– 2/2 podium finishes at the Norwegian junior cross-country cup (2017)
Goals: To represent Norway in international competitions. The short term goal is the IBU junior world championships this winter, but the long-term goal is the World Cup, the World Championships and the Olympics.
Favorite activity outside training and racing: I like driving the tractor at home on the farm in Dalsbygda. I like working, and I like doing different things. It’s good to do something other than training too.

Ready to Race

Ole Einar Bjoerndalen (NOR) will compete in the mass start on Sunday. Photo: Nordic Focus
Ole Einar Bjoerndalen (NOR) will compete in the mass start on Sunday. Photo: Nordic Focus

Ole Einar Bjoerndalen (NOR) is ready for the World Cup season opener in Östersund (SWE). Photo: Nordic Focus

The weekend marks the opening of the World Cup season for Nordic and biathlon, as well as the kick-off for the 2017 Ski Classics long-distance series.

It will be a busy season for both fans and racers, so mark your calendar for the season highlights.

The IBU biathlon World Cup opens in Östersund (SWE) on November 27 with the mixed team relay in the afternoon and the single mixed relay in the evening. The World Cup opener continues with the women’s 15km normal on November 30, the men’s 20km normal on December 1, sprints for men and women on December 3 and concludes with pursuit races for men and women on December 4.

The IBU World Cup season consists of nine World Cup rounds:
Nov 25-Dec 4: Österssund (SWE)
Dec 6-11: Pokljuka (SLO)
Dec 13-18: Nove Mesto (CZE)
Jan 2-8: Oberhof (GER)
Jan 10-15: Rupholding (GER)
Jan 17-22: Antholz-Anterselva (ITA)
Feb 27-March 5: Hochfilzen (AUT)
March 7-12: Pyeongchang (KOR)
March 14-19: Oslo (NOR)

The 2017 FIS Nordic World Cup opens in Ruka (FIN) with races for both cross-country and Nordic combined on November 26-27. For cross-country, the World Cup opens with classic sprint races on Saturday, followed by 10/15-kilometer skate races on Sunday. The Nordic Combined racers open their season with Gundersen Large Hill 142m and 10-kilometer cross-country on both Saturday and Sunday.

Then the cross-country World Cup continues with 12 rounds including Tour de Ski and two mini tours throughout the winter:
Nov 26-27: Ruka (FIN)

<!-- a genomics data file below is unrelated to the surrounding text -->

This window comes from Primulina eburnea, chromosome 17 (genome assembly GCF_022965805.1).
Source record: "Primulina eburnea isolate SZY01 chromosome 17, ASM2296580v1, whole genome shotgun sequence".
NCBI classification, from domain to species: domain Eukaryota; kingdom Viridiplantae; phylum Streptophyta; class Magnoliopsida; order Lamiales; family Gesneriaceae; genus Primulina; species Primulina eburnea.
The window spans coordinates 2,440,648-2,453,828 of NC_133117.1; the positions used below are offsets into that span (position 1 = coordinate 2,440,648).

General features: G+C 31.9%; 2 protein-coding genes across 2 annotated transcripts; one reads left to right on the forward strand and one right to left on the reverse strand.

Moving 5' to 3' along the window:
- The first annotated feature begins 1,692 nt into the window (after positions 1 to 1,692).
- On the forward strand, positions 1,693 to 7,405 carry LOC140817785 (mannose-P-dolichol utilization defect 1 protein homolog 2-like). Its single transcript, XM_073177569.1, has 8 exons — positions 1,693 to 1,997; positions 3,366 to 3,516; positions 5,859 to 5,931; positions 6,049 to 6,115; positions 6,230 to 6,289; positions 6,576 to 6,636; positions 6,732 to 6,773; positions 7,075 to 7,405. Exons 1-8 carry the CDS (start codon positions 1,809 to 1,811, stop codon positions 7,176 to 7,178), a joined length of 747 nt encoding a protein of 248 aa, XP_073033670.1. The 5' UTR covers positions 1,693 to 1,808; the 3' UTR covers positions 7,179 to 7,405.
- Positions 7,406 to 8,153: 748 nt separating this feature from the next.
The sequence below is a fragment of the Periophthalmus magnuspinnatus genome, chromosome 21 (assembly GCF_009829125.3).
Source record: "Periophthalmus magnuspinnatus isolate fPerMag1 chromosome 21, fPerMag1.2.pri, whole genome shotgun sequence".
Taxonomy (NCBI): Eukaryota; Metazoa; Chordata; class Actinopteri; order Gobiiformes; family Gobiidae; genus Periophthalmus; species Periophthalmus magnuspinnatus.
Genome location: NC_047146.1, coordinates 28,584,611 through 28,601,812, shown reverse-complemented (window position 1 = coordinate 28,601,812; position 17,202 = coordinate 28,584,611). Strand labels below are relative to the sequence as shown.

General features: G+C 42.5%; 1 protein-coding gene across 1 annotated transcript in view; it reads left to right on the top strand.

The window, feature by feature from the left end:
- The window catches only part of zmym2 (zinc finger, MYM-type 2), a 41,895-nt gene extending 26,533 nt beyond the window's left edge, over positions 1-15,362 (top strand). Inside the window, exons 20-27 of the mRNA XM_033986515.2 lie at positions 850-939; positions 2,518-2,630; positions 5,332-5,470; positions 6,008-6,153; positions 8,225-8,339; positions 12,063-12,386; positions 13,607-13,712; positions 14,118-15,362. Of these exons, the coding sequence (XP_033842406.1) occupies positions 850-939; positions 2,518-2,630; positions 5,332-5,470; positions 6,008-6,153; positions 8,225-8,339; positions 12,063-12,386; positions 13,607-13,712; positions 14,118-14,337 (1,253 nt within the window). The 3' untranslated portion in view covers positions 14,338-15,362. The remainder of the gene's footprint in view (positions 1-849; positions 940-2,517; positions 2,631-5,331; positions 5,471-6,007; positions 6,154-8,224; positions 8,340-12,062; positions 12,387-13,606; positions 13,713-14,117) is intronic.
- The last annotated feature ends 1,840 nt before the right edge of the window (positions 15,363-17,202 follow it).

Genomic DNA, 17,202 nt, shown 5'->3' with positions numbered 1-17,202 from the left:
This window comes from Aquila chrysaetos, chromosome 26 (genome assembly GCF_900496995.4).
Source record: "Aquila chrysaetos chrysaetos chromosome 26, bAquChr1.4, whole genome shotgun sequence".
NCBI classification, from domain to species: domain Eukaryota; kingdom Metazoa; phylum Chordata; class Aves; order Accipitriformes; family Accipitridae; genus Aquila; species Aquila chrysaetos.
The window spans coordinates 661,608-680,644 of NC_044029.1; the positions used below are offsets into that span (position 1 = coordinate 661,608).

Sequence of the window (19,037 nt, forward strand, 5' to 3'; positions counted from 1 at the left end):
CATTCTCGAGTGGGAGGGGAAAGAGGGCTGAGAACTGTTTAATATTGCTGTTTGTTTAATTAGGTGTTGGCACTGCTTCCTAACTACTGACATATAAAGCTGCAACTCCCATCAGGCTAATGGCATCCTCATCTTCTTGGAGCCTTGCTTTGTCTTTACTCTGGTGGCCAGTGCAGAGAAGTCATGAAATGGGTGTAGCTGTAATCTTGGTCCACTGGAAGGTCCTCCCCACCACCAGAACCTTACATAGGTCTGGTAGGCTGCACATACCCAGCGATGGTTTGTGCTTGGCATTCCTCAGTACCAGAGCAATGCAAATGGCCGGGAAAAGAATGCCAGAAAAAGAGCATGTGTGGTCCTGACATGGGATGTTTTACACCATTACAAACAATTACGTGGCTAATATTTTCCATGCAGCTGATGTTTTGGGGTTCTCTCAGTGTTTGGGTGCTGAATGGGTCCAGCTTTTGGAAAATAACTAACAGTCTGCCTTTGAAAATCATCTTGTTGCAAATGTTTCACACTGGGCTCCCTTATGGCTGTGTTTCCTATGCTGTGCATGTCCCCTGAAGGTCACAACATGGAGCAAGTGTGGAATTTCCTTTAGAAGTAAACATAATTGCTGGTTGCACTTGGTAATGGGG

Dec 2-4: Lillehammer (NOR) mini tour
Dec 10-11: Davos (SUI)
Dec 17-18: La Clusaz (FRA)
Dec 31-Jan 8: Tour de Ski
Jan 14-15: Toblach (ITA)
Jan 21-22: Ulricehamn (SWE)
Jan 28-29: Falun (SWE)
Feb 3-5: PyeongChang (KOR)
Feb 18-19: Otepää (EST)
March 8: Drammen (NOR)
March 11-12: Oslo (NOR)
March 16-19: Tyumen (RUS) mini tour

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Ingvild Flugstad Østberg won the 10-kilometer season opener at Beitostølen on Friday, and was third in the 10-kilometer skate race on Saturday. Photo: Geir Olsen

Ingvild Flugstad Østberg (NOR) won the 10-kilometer season opener at Beitostølen last weekend, and is excited to get started with the 2016-17 FIS World Cup. Photo: Geir Olsen

For Nordic Combined, there are 12 World Cup rounds this season:
Nov 26-27: Ruka (FIN)
Dec 2-4: Lillehammer (NOR)
Dec 17-18: Ramsau (AUT)
Jan 7-8: Lahti (FIN)
Jan 13-15: Val di Fiemme (ITA)
Jan 21-22: Chaux-Neuve (FRA)
Jan 27-29: Seefeld (AUT)
Feb 4-5: PyeongChang (KOR)
Feb 10-11: Sapporo (JAP)
March 11: Oslo (NOR)
March 15: Trondheim (NOR)
March 18-19: Schonach (GER)

Two World Championships
Additionally, the IBU World Championships take place in Hochfilzen (AUT) from February 8-19, and the FIS Nordic World Championships take place in Lahti (FIN) from February 21-March 5.

5-month marathon party
Also, the Ski Classics long-distance race series opens on November 27 with a team prologue in Pontresina, Switzerland, and continues through mid-April with the final taking place in Levi, Finland. For the 2017 season, there are 28 professional teams and almost 200 racers in the pro category.

For the first time, the race series ventures outside Europe, featuring the Vasaloppet China on January 4 as a part of the 2017 race schedule.

Read more about the 2017 Ski Classics season